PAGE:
UHP's Lori DelVaglio (far right), Melanie Perez (second row, right), and Pierre LePage (top row, second from right) were among the volunteers at Ivanna Eudora Kean High School on the island of St. Thomas. (Photo provided by Pierre LePage)
Three UHP members are back to work after volunteering in the Virgin Islands to provide hearing and vision screenings to more than 10,000 school children in two weeks.
Parts of the U.S. territory are still recovering from the two Category 5 hurricanes that struck in 2017. Public school enrollment declined by nearly 20% and the buildings that weren’t destroyed continue to struggle with shortages of staff and supplies.
“Many schools were destroyed during the hurricanes so there were many crowded classrooms, some including 28 to 30 children,” says Pierre LePage, a nurse in UConn Health’s West Hartford office. “School conditions are not great – some where you could not drink from the water fountains, others where teachers have to supply their own toilet supplies.”
Pierre, along with application analyst Lori DelVaglio and ophthalmology technician Melanie Perez were part of a group of more than 40 health care professionals from throughout the United States who volunteered in St. Croix, St. Thomas, or both.
“I decided to volunteer my time to help the less fortunate due to economic status and natural disasters because my family has suffered from the same situations,” says Melanie, who was in St. Thomas for the second week.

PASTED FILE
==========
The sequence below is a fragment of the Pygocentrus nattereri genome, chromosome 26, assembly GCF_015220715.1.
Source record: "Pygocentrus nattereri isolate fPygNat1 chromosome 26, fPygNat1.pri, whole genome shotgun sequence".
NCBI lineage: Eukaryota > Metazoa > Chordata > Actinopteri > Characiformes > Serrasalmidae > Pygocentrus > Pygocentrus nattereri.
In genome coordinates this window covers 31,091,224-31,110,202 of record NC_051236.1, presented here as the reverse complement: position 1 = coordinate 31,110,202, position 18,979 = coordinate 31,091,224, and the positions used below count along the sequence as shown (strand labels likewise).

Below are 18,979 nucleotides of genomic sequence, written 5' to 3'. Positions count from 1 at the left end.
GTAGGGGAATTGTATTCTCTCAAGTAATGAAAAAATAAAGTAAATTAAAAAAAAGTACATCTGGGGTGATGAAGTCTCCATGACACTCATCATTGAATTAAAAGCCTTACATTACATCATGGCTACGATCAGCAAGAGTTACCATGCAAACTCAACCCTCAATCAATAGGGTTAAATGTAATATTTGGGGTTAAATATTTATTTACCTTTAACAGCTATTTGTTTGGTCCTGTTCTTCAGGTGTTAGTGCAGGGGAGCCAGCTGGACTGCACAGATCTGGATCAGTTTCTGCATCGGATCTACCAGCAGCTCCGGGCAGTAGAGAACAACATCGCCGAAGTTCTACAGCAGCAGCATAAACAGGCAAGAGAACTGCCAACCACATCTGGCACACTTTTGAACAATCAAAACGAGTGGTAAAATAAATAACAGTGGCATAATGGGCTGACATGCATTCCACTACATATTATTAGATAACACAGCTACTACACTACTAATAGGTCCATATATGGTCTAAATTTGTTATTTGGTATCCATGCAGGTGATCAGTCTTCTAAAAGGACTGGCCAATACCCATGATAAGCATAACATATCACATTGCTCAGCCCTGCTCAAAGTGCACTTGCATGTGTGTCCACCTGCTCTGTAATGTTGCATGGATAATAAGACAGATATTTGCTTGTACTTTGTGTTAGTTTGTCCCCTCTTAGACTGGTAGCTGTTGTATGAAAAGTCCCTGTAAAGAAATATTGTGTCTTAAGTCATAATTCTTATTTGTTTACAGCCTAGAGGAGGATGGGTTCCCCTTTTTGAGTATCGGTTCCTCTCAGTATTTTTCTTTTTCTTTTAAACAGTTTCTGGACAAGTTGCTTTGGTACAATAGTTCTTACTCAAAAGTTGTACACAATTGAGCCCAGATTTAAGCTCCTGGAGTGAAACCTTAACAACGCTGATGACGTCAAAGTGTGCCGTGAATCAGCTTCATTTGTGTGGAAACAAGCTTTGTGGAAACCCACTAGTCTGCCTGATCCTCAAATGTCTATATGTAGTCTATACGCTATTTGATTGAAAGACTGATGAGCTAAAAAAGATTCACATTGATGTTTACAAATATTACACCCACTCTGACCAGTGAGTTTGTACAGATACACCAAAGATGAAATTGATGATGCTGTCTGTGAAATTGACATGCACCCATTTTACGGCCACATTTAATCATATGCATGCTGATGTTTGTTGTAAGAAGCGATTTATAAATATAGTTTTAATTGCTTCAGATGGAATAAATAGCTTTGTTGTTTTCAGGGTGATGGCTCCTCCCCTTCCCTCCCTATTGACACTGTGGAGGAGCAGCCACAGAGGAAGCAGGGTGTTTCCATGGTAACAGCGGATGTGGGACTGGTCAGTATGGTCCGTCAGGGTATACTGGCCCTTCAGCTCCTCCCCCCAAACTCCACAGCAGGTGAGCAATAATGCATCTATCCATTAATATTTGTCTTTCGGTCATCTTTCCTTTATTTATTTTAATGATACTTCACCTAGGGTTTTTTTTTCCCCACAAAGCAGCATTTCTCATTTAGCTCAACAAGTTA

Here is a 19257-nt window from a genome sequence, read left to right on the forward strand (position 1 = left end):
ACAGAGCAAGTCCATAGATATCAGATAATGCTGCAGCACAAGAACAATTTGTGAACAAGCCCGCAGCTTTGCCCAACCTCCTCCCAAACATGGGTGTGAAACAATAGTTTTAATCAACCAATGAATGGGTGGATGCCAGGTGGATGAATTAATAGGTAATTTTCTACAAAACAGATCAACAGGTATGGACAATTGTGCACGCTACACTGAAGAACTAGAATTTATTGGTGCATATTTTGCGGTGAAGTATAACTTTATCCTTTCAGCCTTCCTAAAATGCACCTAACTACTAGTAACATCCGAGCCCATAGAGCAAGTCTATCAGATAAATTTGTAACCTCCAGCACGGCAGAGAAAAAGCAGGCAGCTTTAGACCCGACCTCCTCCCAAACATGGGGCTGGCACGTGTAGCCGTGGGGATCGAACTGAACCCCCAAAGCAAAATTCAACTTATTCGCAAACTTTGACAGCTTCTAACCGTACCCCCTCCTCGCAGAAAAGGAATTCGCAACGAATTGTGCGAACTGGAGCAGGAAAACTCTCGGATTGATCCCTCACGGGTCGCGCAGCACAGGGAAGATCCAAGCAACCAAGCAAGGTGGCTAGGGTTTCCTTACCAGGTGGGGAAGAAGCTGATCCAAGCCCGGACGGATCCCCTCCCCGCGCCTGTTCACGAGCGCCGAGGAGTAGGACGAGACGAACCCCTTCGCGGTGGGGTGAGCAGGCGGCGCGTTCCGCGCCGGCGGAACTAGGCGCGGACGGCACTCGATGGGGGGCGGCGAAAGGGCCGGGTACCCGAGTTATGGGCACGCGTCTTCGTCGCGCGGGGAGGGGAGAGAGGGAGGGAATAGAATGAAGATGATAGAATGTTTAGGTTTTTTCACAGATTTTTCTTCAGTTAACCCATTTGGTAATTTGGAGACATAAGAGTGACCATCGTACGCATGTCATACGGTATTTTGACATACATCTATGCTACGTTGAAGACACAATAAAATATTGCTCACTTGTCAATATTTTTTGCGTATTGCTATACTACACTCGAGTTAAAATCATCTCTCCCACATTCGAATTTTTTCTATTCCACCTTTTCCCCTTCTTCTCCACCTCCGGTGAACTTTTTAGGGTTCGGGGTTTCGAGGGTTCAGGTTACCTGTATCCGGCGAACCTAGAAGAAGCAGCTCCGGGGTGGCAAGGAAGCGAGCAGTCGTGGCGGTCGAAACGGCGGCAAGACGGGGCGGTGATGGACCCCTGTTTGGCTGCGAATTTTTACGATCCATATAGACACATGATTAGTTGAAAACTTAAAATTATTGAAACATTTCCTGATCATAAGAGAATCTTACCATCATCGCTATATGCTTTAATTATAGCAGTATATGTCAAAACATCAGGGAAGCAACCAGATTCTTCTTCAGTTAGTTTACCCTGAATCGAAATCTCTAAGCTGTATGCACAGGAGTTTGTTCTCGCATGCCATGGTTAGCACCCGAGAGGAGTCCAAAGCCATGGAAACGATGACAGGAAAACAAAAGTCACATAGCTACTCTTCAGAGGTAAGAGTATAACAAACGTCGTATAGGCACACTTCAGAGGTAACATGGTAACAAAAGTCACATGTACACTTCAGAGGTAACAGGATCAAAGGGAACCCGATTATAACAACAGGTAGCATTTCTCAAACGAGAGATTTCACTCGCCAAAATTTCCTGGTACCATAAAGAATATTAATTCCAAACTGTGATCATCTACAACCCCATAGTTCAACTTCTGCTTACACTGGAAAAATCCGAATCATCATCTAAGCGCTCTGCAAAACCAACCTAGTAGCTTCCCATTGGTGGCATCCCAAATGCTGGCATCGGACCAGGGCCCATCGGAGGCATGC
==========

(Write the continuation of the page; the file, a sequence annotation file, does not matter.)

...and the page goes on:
“These children have been through a lot,” says Lori, who also was in St. Thomas for a week. “Two hurricanes in two weeks, where the howling wind damaged some of their eardrums, affecting their hearing. Others lost their glasses or they were left behind when they had to flee their homes for safety. Yet every child greeted us with ‘good morning’ or ‘good afternoon.’”
A typical day would start with a 6:30 departure by van from the hotel to a school, followed by a full day of screening an average 700 to 800 students, then back to the hotel for a daily debriefing.
“We discussed what went well, what we could do better,” says Pierre, who spent a week each in St. Croix and St. Thomas. “If you had any energy left at 4:30, you could enjoy the beautiful island.”
The mission is part of an ongoing effort to provide recovery assistance spearheaded by AFT, which represents more than 1.7 million education, health care, and public employees from more than 3,000 local affiliates in the U.S., including UHP.
“It was extremely rewarding, especially when we received an outpouring of love and respect not only from the children we serviced but the community as a whole,” Melanie says.
“We met some very resilient children who have lost so much, yet they were happy, thankful, and very respectful,” Pierre says. “It was so rewarding. The children take your heart away, one story after another. I would certainly do it again.”
The next phase of the mission is to work with local government and other partners to provide eyeglasses and hearing aids to the students who need them.
“I encountered the sweetest, most well-mannered children I have ever met, as well as the most loving and supportive teachers, school nurses and administrators,” Lori says. “I’m so glad I did it – it was life-changing!”